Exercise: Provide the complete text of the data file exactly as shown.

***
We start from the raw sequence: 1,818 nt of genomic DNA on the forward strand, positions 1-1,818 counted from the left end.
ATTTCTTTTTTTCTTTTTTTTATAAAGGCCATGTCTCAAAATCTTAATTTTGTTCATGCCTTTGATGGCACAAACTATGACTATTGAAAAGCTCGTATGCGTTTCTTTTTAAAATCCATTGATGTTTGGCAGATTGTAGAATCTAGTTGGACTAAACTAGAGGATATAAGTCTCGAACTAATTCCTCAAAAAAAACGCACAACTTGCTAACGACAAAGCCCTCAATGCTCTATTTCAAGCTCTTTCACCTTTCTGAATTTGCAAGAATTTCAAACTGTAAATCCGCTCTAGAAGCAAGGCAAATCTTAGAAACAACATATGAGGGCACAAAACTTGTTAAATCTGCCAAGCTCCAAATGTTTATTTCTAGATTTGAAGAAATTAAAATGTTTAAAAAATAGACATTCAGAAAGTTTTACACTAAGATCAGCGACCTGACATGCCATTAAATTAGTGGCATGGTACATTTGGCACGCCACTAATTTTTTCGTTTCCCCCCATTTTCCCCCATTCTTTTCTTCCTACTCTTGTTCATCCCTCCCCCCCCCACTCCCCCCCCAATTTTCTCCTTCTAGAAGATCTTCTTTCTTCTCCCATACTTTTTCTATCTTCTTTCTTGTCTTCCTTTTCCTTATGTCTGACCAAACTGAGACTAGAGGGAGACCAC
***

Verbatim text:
We start from the raw sequence: 1,818 nt of genomic DNA on the forward strand, positions 1-1,818 counted from the left end.
ATTTCTTTTTTTCTTTTTTTTATAAAGGCCATGTCTCAAAATCTTAATTTTGTTCATGCCTTTGATGGCACAAACTATGACTATTGAAAAGCTCGTATGCGTTTCTTTTTAAAATCCATTGATGTTTGGCAGATTGTAGAATCTAGTTGGACTAAACTAGAGGATATAAGTCTCGAACTAATTCCTCAAAAAAAACGCACAACTTGCTAACGACAAAGCCCTCAATGCTCTATTTCAAGCTCTTTCACCTTTCTGAATTTGCAAGAATTTCAAACTGTAAATCCGCTCTAGAAGCAAGGCAAATCTTAGAAACAACATATGAGGGCACAAAACTTGTTAAATCTGCCAAGCTCCAAATGTTTATTTCTAGATTTGAAGAAATTAAAATGTTTAAAAAATAGACATTCAGAAAGTTTTACACTAAGATCAGCGACCTGACATGCCATTAAATTAGTGGCATGGTACATTTGGCACGCCACTAATTTTTTCGTTTCCCCCCATTTTCCCCCATTCTTTTCTTCCTACTCTTGTTCATCCCTCCCCCCCCCACTCCCCCCCCAATTTTCTCCTTCTAGAAGATCTTCTTTCTTCTCCCATACTTTTTCTATCTTCTTTCTTGTCTTCCTTTTCCTTATGTCTGACCAAACTGAGACTAGAGGGAGACCAC